Sarah Jessica Parker is a cool Jew, or so we argue in this essay. That is, the actress and the role that made her most famous—Sex and the City's iconic Carrie Bradshaw—offer fans a particular kind of pleasure that comes from identifying with an actor and character who are presented as, if not explicitly Jewish, then Jewish to those in the know. We argue, however, that Parker's ascent to superstar status necessitated a shift in the way her physical body has been produced, a shift away from those physical traits that might be read as explicitly or stereotypically Jewish. In this way her career mirrors the deep ambivalence we feel about postmodern identity and its dual promises of privilege: the privilege of uniqueness and the myth that we can all somehow attain the universal.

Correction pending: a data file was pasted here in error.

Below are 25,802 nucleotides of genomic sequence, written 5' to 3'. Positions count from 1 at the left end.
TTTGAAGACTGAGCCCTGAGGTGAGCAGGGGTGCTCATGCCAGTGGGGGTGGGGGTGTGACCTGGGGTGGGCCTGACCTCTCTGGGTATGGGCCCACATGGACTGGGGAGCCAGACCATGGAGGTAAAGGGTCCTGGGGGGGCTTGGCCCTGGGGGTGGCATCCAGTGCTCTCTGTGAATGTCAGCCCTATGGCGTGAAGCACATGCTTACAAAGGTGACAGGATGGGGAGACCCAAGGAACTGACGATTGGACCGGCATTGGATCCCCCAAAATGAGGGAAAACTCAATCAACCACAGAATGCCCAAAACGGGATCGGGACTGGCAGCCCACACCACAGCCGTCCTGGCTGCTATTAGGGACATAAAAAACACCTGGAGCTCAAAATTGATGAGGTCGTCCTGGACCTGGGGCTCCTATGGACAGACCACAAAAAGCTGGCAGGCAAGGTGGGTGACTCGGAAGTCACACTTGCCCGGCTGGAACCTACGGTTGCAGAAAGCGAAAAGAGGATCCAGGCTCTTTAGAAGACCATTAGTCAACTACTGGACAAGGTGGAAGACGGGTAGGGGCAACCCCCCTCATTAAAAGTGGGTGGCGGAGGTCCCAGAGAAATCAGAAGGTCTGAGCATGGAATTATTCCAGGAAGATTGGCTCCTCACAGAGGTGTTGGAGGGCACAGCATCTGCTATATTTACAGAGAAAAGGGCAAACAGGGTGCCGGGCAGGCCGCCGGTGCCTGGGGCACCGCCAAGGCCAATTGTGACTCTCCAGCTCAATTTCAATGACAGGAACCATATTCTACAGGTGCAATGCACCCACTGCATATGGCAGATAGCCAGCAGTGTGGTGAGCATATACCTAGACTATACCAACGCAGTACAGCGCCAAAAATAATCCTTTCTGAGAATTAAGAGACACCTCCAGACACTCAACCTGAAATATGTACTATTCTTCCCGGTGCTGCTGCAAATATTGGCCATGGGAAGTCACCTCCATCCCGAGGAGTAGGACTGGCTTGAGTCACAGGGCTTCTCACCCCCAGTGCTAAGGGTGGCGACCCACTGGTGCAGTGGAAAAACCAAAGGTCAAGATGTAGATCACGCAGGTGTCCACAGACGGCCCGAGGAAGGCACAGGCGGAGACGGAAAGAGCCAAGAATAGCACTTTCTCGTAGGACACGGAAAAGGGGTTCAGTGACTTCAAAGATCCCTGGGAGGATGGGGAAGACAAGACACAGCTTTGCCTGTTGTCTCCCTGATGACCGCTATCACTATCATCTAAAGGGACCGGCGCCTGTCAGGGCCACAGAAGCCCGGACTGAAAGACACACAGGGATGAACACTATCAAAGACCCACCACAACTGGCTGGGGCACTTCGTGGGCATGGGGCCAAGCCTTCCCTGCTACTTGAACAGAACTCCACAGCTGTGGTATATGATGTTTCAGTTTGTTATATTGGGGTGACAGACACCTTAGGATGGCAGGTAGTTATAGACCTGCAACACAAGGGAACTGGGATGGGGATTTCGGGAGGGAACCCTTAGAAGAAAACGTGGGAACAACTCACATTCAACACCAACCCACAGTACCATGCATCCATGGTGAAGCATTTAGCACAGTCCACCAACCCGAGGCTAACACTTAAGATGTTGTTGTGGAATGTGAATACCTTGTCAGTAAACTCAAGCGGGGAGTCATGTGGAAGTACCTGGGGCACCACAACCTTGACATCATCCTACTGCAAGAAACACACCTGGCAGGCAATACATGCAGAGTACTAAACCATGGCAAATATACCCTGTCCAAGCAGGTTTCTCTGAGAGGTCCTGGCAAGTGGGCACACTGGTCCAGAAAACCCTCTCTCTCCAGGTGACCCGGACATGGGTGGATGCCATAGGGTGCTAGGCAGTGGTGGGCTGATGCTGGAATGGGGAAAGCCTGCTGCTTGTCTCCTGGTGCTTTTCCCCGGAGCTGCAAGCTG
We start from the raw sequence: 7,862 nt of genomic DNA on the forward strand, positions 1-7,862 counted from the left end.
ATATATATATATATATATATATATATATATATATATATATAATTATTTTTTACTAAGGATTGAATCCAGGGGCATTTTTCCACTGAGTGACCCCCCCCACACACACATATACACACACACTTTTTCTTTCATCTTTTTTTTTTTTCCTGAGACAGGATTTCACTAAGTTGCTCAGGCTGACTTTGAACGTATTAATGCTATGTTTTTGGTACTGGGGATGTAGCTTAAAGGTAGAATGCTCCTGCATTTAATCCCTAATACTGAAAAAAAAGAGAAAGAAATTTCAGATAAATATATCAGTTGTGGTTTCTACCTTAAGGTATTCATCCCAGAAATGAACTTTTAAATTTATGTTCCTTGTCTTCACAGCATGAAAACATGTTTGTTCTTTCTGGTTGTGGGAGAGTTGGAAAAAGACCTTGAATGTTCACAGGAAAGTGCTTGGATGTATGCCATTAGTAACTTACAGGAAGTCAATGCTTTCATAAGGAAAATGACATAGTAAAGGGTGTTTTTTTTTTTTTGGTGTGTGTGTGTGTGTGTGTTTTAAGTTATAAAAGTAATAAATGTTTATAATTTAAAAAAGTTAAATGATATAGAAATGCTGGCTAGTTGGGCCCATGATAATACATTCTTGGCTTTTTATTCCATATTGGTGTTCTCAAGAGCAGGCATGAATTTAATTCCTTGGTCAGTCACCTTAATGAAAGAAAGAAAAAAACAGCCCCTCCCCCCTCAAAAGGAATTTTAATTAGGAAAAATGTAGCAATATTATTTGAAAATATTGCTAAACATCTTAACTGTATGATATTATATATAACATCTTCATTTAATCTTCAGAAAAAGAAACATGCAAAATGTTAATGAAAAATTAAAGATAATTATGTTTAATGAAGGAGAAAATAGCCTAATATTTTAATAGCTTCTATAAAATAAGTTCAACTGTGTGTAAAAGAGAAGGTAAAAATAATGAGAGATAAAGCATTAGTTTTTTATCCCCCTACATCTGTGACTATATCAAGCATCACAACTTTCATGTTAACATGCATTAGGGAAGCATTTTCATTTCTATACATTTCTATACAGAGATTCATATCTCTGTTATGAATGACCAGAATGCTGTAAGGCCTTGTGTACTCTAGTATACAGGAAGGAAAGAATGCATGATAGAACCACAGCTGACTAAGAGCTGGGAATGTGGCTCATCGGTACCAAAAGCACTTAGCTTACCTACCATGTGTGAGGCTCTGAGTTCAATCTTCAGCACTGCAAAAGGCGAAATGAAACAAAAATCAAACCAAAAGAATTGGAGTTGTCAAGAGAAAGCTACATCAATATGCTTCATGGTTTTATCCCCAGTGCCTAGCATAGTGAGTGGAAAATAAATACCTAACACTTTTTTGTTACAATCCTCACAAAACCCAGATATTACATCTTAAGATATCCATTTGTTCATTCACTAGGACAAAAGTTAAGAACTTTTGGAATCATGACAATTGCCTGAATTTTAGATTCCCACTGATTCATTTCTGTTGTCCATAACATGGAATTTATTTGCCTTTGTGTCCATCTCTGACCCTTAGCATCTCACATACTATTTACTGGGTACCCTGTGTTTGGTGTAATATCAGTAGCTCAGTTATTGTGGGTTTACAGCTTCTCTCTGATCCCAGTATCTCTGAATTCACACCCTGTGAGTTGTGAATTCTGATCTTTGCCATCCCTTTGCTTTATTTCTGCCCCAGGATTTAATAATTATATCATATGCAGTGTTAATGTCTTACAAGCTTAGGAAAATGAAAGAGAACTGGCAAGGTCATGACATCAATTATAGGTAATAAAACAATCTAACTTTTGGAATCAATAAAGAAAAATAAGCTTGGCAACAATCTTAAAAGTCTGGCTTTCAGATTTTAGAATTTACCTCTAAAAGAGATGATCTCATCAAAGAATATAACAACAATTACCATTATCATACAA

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pp. 43-63
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